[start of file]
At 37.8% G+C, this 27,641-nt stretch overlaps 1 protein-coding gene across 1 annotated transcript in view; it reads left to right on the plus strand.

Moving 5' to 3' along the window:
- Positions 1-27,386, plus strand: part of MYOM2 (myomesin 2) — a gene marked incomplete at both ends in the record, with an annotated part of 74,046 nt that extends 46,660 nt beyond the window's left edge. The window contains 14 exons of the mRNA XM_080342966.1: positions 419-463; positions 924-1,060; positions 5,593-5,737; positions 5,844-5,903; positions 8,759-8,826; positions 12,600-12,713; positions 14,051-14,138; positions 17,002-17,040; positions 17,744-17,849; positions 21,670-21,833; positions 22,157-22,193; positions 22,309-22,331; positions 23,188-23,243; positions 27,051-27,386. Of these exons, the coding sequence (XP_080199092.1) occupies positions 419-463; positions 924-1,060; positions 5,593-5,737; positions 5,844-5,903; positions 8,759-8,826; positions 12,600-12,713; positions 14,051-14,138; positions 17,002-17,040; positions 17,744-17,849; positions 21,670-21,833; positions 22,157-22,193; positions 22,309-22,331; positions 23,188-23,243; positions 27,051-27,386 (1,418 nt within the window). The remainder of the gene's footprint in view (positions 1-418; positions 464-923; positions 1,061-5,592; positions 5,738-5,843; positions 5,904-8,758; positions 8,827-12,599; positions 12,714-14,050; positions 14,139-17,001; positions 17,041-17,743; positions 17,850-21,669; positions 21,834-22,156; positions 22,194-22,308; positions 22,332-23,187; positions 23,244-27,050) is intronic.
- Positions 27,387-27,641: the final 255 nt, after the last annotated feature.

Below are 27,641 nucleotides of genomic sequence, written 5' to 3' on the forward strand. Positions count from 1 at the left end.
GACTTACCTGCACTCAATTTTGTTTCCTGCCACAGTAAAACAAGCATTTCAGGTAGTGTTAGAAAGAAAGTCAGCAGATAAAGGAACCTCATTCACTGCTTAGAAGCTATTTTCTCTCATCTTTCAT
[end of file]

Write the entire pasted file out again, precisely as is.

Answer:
At 37.8% G+C, this 27,641-nt stretch overlaps 1 protein-coding gene across 1 annotated transcript in view; it reads left to right on the plus strand.

Moving 5' to 3' along the window:
- Positions 1-27,386, plus strand: part of MYOM2 (myomesin 2) — a gene marked incomplete at both ends in the record, with an annotated part of 74,046 nt that extends 46,660 nt beyond the window's left edge. The window contains 14 exons of the mRNA XM_080342966.1: positions 419-463; positions 924-1,060; positions 5,593-5,737; positions 5,844-5,903; positions 8,759-8,826; positions 12,600-12,713; positions 14,051-14,138; positions 17,002-17,040; positions 17,744-17,849; positions 21,670-21,833; positions 22,157-22,193; positions 22,309-22,331; positions 23,188-23,243; positions 27,051-27,386. Of these exons, the coding sequence (XP_080199092.1) occupies positions 419-463; positions 924-1,060; positions 5,593-5,737; positions 5,844-5,903; positions 8,759-8,826; positions 12,600-12,713; positions 14,051-14,138; positions 17,002-17,040; positions 17,744-17,849; positions 21,670-21,833; positions 22,157-22,193; positions 22,309-22,331; positions 23,188-23,243; positions 27,051-27,386 (1,418 nt within the window). The remainder of the gene's footprint in view (positions 1-418; positions 464-923; positions 1,061-5,592; positions 5,738-5,843; positions 5,904-8,758; positions 8,827-12,599; positions 12,714-14,050; positions 14,139-17,001; positions 17,041-17,743; positions 17,850-21,669; positions 21,834-22,156; positions 22,194-22,308; positions 22,332-23,187; positions 23,244-27,050) is intronic.
- Positions 27,387-27,641: the final 255 nt, after the last annotated feature.

Below are 27,641 nucleotides of genomic sequence, written 5' to 3' on the forward strand. Positions count from 1 at the left end.
GACTTACCTGCACTCAATTTTGTTTCCTGCCACAGTAAAACAAGCATTTCAGGTAGTGTTAGAAAGAAAGTCAGCAGATAAAGGAACCTCATTCACTGCTTAGAAGCTATTTTCTCTCATCTTTCAT